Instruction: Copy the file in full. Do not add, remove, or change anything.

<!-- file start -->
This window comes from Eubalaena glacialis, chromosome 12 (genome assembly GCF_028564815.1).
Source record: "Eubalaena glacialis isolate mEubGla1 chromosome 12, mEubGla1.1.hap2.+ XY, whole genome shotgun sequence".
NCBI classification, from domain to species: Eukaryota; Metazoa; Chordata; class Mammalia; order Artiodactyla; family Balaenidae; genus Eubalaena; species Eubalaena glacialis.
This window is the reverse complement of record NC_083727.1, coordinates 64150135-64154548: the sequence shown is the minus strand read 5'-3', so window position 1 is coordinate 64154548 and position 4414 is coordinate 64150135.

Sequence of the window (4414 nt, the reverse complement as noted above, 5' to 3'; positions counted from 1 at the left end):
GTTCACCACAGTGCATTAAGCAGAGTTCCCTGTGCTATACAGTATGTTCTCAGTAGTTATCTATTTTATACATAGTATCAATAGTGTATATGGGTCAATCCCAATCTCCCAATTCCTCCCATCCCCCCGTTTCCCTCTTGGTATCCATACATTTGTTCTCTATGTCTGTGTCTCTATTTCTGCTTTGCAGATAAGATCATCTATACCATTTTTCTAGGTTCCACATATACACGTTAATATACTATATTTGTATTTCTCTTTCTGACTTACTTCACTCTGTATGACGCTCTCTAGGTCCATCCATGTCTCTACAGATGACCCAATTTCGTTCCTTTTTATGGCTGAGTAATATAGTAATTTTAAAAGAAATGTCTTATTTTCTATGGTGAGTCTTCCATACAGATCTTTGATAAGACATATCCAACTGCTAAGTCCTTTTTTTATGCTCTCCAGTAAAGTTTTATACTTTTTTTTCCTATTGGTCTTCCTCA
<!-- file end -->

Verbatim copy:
This window comes from Eubalaena glacialis, chromosome 12 (genome assembly GCF_028564815.1).
Source record: "Eubalaena glacialis isolate mEubGla1 chromosome 12, mEubGla1.1.hap2.+ XY, whole genome shotgun sequence".
NCBI classification, from domain to species: Eukaryota; Metazoa; Chordata; class Mammalia; order Artiodactyla; family Balaenidae; genus Eubalaena; species Eubalaena glacialis.
This window is the reverse complement of record NC_083727.1, coordinates 64150135-64154548: the sequence shown is the minus strand read 5'-3', so window position 1 is coordinate 64154548 and position 4414 is coordinate 64150135.

Sequence of the window (4414 nt, the reverse complement as noted above, 5' to 3'; positions counted from 1 at the left end):
GTTCACCACAGTGCATTAAGCAGAGTTCCCTGTGCTATACAGTATGTTCTCAGTAGTTATCTATTTTATACATAGTATCAATAGTGTATATGGGTCAATCCCAATCTCCCAATTCCTCCCATCCCCCCGTTTCCCTCTTGGTATCCATACATTTGTTCTCTATGTCTGTGTCTCTATTTCTGCTTTGCAGATAAGATCATCTATACCATTTTTCTAGGTTCCACATATACACGTTAATATACTATATTTGTATTTCTCTTTCTGACTTACTTCACTCTGTATGACGCTCTCTAGGTCCATCCATGTCTCTACAGATGACCCAATTTCGTTCCTTTTTATGGCTGAGTAATATAGTAATTTTAAAAGAAATGTCTTATTTTCTATGGTGAGTCTTCCATACAGATCTTTGATAAGACATATCCAACTGCTAAGTCCTTTTTTTATGCTCTCCAGTAAAGTTTTATACTTTTTTTTCCTATTGGTCTTCCTCA